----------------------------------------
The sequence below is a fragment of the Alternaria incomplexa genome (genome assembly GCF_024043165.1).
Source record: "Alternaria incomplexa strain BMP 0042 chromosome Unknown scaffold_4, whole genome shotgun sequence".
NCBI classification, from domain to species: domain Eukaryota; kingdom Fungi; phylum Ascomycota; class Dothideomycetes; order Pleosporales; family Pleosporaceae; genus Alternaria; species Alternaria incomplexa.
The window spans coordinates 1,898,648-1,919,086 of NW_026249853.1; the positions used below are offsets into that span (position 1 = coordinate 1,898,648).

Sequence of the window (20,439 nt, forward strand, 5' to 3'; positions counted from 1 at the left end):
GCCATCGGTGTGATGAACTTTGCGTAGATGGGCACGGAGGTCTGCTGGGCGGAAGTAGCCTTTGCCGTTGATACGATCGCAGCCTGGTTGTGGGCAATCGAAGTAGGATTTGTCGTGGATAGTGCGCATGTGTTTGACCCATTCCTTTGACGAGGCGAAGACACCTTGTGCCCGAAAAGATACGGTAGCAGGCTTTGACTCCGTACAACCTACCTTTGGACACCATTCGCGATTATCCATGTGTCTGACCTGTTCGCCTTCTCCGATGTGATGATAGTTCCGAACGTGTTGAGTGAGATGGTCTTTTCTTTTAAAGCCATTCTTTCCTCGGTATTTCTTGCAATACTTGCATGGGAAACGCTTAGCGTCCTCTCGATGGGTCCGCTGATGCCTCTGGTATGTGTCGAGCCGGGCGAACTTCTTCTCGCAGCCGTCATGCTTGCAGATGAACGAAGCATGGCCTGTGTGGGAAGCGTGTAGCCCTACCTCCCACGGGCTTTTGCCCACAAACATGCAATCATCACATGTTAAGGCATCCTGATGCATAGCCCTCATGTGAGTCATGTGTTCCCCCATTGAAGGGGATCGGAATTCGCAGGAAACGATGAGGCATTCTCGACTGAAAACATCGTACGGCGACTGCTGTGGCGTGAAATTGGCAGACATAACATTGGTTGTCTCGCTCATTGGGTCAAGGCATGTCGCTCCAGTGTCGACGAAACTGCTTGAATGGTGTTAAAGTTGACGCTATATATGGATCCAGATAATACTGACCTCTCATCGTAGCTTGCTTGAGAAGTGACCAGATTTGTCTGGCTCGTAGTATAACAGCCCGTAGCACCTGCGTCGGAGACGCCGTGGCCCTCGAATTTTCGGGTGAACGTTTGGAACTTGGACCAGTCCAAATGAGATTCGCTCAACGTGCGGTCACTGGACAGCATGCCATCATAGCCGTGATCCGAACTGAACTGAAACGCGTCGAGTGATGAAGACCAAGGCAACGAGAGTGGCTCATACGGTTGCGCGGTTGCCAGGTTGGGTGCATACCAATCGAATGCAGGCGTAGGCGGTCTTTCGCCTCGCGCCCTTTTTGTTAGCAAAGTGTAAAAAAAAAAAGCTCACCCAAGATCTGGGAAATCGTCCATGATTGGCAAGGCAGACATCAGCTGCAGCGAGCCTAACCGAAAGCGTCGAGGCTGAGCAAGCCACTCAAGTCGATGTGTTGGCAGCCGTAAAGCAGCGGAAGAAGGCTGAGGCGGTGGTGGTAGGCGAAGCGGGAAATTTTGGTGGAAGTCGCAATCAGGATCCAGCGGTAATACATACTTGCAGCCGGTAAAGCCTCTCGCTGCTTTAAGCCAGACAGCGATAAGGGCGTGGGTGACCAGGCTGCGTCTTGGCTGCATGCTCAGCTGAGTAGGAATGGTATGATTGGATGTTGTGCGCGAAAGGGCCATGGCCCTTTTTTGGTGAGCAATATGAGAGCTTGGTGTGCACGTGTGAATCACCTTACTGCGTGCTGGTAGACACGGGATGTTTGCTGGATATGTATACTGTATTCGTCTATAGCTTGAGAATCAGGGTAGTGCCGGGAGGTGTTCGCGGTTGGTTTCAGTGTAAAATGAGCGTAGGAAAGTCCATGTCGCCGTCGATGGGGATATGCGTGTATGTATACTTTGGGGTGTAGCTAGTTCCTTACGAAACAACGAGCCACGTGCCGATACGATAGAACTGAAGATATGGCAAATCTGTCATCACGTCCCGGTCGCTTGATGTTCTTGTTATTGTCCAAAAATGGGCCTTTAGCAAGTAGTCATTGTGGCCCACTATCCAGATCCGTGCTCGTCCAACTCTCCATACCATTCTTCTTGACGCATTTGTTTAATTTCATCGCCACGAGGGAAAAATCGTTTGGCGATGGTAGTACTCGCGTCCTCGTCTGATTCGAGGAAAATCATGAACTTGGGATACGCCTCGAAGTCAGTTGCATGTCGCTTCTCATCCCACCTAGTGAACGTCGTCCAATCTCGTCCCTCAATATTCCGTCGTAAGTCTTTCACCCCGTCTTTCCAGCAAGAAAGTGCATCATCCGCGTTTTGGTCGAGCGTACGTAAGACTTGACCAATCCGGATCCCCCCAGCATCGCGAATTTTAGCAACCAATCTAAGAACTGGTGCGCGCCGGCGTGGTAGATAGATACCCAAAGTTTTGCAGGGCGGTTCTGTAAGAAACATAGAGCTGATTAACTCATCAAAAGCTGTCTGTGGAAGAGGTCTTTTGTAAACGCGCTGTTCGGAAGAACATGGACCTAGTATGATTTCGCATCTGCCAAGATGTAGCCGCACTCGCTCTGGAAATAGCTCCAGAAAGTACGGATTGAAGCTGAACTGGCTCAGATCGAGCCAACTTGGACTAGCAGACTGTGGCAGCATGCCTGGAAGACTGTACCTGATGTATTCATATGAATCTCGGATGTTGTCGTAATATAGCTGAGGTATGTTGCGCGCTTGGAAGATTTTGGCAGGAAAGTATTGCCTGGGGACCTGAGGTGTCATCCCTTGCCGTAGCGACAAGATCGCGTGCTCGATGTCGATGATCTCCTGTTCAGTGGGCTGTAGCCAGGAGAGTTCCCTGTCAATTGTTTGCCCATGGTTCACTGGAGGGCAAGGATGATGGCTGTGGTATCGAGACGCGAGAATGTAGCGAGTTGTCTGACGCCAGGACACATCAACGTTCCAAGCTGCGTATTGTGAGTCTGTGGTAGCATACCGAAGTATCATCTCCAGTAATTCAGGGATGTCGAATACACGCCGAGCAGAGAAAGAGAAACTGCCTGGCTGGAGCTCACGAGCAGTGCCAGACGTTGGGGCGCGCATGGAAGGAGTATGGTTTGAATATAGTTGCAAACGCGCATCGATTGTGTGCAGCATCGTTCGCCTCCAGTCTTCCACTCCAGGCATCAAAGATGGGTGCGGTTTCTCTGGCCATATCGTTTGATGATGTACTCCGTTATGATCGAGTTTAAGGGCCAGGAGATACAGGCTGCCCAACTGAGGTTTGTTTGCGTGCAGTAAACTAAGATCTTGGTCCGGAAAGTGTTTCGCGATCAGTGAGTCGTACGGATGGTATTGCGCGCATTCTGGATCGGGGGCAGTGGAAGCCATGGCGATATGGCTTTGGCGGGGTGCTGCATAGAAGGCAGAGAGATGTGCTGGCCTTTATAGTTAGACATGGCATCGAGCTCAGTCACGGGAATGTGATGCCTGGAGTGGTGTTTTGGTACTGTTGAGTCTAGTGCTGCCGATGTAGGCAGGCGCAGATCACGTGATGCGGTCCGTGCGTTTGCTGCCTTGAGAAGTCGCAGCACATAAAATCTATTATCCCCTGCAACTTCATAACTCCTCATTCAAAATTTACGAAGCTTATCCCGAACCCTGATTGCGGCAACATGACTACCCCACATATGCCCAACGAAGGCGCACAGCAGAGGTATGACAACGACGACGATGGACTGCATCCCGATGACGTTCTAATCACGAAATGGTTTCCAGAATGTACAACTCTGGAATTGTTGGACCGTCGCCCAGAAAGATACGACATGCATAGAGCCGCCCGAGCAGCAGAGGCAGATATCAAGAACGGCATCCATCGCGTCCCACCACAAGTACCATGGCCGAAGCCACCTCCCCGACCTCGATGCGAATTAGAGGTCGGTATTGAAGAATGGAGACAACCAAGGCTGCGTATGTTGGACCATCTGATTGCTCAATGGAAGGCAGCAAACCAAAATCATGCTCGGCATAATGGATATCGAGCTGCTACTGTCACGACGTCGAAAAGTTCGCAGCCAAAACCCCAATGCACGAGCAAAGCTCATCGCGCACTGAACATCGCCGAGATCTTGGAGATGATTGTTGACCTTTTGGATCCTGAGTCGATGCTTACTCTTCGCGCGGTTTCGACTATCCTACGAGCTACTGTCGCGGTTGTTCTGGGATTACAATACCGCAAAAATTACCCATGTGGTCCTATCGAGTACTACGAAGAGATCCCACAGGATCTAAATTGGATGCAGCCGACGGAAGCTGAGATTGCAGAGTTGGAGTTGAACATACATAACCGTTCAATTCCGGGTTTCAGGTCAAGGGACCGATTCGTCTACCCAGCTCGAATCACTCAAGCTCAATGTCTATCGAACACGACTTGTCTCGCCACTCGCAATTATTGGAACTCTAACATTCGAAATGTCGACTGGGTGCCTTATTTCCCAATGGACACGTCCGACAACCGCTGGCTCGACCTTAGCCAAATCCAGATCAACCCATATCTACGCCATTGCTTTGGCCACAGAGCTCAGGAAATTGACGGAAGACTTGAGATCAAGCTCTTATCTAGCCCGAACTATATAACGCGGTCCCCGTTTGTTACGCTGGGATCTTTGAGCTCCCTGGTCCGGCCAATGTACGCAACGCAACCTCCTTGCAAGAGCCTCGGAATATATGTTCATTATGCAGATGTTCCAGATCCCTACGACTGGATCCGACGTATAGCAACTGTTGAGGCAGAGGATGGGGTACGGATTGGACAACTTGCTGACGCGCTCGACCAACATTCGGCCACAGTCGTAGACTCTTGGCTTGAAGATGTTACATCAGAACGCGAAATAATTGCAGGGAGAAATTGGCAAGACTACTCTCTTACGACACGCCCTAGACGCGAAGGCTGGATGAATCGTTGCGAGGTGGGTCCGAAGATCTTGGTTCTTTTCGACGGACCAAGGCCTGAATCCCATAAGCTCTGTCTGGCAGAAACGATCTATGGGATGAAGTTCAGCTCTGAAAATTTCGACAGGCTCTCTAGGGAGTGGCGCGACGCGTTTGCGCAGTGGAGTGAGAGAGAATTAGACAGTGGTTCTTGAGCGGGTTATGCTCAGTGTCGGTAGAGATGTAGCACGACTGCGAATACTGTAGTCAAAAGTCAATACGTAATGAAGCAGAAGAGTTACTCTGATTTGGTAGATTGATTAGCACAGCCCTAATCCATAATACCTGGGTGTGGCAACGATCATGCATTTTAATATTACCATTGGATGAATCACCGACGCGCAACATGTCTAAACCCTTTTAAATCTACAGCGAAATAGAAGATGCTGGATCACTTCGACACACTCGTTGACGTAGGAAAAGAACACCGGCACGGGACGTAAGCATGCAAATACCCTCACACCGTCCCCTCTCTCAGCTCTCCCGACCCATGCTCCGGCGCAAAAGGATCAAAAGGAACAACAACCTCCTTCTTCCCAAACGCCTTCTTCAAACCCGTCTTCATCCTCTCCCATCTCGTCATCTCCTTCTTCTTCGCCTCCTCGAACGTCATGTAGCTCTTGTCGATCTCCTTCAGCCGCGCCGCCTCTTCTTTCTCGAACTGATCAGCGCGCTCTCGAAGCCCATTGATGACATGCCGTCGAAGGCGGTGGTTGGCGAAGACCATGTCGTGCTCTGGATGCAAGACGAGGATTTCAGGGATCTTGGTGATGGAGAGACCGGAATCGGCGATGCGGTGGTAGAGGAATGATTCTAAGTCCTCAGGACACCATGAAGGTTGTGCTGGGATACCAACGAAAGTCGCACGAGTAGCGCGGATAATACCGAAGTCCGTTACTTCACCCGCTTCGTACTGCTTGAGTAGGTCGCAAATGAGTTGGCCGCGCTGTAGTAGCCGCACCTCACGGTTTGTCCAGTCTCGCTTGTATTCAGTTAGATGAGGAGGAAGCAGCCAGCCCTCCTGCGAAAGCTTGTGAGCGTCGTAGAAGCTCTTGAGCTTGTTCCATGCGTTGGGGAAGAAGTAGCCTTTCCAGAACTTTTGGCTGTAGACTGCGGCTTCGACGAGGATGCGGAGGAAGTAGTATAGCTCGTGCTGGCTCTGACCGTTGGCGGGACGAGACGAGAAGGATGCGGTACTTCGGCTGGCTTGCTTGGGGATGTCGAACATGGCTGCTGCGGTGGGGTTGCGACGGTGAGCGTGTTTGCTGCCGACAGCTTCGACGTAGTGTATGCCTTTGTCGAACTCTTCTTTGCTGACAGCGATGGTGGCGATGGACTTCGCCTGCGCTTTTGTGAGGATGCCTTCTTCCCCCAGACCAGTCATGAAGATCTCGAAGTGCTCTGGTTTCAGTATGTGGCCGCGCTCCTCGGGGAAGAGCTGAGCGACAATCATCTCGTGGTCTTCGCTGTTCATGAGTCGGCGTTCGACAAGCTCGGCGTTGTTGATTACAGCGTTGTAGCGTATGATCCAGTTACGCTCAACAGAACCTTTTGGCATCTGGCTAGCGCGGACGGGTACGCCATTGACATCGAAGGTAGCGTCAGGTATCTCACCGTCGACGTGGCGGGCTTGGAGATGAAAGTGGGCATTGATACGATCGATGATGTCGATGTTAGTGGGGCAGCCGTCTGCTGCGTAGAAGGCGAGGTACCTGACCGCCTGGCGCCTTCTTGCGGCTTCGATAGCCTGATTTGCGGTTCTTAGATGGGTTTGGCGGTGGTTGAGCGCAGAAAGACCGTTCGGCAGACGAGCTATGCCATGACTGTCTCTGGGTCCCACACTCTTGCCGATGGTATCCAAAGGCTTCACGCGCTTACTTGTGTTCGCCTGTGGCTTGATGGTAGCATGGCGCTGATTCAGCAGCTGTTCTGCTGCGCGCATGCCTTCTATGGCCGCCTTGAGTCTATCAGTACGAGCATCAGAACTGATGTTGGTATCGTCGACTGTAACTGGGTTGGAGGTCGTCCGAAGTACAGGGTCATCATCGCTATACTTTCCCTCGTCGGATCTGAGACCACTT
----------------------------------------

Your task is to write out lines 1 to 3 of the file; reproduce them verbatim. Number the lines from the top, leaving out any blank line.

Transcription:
The sequence below is a fragment of the Alternaria incomplexa genome (genome assembly GCF_024043165.1).
Source record: "Alternaria incomplexa strain BMP 0042 chromosome Unknown scaffold_4, whole genome shotgun sequence".
NCBI classification, from domain to species: domain Eukaryota; kingdom Fungi; phylum Ascomycota; class Dothideomycetes; order Pleosporales; family Pleosporaceae; genus Alternaria; species Alternaria incomplexa.